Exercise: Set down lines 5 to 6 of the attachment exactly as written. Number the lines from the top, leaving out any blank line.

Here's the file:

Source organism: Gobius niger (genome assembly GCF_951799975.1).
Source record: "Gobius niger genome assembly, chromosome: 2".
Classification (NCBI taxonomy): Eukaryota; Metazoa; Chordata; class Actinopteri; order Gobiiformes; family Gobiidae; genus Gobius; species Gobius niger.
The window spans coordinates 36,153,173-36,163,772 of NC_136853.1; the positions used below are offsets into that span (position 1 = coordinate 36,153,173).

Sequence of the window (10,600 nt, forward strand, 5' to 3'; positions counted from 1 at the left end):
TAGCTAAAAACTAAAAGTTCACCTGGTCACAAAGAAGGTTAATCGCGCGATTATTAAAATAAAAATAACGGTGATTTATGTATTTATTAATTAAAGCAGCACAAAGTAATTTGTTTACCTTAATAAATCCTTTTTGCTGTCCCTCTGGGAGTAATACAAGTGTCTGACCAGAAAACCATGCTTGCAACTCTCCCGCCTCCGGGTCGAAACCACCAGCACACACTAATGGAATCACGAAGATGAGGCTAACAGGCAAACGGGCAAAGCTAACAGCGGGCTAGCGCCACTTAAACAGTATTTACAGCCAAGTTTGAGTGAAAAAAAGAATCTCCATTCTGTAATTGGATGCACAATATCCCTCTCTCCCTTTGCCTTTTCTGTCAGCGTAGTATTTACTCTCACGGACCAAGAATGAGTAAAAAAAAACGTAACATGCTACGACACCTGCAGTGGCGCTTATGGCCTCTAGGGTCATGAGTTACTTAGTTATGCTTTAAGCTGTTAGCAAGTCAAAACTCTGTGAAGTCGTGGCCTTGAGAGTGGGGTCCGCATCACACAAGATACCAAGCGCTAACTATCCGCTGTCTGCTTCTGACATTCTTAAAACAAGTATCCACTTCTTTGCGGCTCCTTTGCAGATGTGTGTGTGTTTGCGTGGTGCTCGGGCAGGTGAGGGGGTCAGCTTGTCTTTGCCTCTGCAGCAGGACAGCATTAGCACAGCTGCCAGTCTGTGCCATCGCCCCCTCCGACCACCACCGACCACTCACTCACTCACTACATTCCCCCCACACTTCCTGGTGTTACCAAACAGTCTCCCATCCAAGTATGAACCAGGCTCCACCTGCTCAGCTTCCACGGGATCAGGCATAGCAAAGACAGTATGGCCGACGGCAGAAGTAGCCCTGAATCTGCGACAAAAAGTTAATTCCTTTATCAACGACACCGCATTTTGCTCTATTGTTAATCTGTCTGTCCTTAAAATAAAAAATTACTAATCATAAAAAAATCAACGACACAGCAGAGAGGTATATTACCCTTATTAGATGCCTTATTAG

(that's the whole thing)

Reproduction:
Sequence of the window (10,600 nt, forward strand, 5' to 3'; positions counted from 1 at the left end):
TAGCTAAAAACTAAAAGTTCACCTGGTCACAAAGAAGGTTAATCGCGCGATTATTAAAATAAAAATAACGGTGATTTATGTATTTATTAATTAAAGCAGCACAAAGTAATTTGTTTACCTTAATAAATCCTTTTTGCTGTCCCTCTGGGAGTAATACAAGTGTCTGACCAGAAAACCATGCTTGCAACTCTCCCGCCTCCGGGTCGAAACCACCAGCACACACTAATGGAATCACGAAGATGAGGCTAACAGGCAAACGGGCAAAGCTAACAGCGGGCTAGCGCCACTTAAACAGTATTTACAGCCAAGTTTGAGTGAAAAAAAGAATCTCCATTCTGTAATTGGATGCACAATATCCCTCTCTCCCTTTGCCTTTTCTGTCAGCGTAGTATTTACTCTCACGGACCAAGAATGAGTAAAAAAAAACGTAACATGCTACGACACCTGCAGTGGCGCTTATGGCCTCTAGGGTCATGAGTTACTTAGTTATGCTTTAAGCTGTTAGCAAGTCAAAACTCTGTGAAGTCGTGGCCTTGAGAGTGGGGTCCGCATCACACAAGATACCAAGCGCTAACTATCCGCTGTCTGCTTCTGACATTCTTAAAACAAGTATCCACTTCTTTGCGGCTCCTTTGCAGATGTGTGTGTGTTTGCGTGGTGCTCGGGCAGGTGAGGGGGTCAGCTTGTCTTTGCCTCTGCAGCAGGACAGCATTAGCACAGCTGCCAGTCTGTGCCATCGCCCCCTCCGACCACCACCGACCACTCACTCACTCACTACATTCCCCCCACACTTCCTGGTGTTACCAAACAGTCTCCCATCCAAGTATGAACCAGGCTCCACCTGCTCAGCTTCCACGGGATCAGGCATAGCAAAGACAGTATGGCCGACGGCAGAAGTAGCCCTGAATCTGCGACAAAAAGTTAATTCCTTTATCAACGACACCGCATTTTGCTCTATTGTTAATCTGTCTGTCCTTAAAATAAAAAATTACTAATCATAAAAAAATCAACGACACAGCAGAGAGGTATATTACCCTTATTAGATGCCTTATTAG